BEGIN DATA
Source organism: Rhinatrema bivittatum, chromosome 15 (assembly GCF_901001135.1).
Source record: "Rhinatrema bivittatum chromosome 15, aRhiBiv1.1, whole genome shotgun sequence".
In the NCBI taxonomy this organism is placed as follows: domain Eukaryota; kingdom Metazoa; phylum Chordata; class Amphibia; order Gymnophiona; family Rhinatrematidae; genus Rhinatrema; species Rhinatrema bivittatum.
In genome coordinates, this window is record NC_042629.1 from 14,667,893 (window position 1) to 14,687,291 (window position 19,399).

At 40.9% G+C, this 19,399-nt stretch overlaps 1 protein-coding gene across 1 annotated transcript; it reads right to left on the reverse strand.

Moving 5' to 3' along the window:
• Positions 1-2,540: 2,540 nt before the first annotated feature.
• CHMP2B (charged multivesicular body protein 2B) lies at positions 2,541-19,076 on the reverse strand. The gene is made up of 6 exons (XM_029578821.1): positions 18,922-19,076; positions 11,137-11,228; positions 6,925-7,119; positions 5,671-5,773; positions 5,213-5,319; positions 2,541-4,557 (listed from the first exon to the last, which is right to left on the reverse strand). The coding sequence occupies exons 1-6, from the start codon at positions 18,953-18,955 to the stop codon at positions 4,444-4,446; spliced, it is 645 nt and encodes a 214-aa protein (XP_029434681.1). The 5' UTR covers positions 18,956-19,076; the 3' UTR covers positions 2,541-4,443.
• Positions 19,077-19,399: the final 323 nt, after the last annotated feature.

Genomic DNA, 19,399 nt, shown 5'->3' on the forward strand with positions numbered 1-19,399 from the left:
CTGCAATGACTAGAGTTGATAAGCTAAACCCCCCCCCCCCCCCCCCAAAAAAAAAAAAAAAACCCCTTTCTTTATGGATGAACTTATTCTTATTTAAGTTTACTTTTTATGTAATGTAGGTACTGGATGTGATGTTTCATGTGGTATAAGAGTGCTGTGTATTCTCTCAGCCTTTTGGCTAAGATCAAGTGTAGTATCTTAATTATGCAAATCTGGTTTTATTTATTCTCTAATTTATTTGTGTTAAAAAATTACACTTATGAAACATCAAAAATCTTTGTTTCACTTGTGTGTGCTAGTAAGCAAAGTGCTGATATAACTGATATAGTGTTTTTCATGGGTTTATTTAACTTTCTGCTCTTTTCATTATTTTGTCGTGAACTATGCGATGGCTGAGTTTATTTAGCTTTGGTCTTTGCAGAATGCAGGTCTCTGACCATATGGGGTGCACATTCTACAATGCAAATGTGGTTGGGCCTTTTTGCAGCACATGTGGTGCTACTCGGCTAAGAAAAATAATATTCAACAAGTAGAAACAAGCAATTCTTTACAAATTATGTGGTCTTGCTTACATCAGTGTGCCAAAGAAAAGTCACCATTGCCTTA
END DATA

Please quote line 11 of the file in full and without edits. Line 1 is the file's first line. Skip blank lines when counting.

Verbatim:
CTGCAATGACTAGAGTTGATAAGCTAAACCCCCCCCCCCCCCCCCCAAAAAAAAAAAAAAAACCCCTTTCTTTATGGATGAACTTATTCTTATTTAAGTTTACTTTTTATGTAATGTAGGTACTGGATGTGATGTTTCATGTGGTATAAGAGTGCTGTGTATTCTCTCAGCCTTTTGGCTAAGATCAAGTGTAGTATCTTAATTATGCAAATCTGGTTTTATTTATTCTCTAATTTATTTGTGTTAAAAAATTACACTTATGAAACATCAAAAATCTTTGTTTCACTTGTGTGTGCTAGTAAGCAAAGTGCTGATATAACTGATATAGTGTTTTTCATGGGTTTATTTAACTTTCTGCTCTTTTCATTATTTTGTCGTGAACTATGCGATGGCTGAGTTTATTTAGCTTTGGTCTTTGCAGAATGCAGGTCTCTGACCATATGGGGTGCACATTCTACAATGCAAATGTGGTTGGGCCTTTTTGCAGCACATGTGGTGCTACTCGGCTAAGAAAAATAATATTCAACAAGTAGAAACAAGCAATTCTTTACAAATTATGTGGTCTTGCTTACATCAGTGTGCCAAAGAAAAGTCACCATTGCCTTA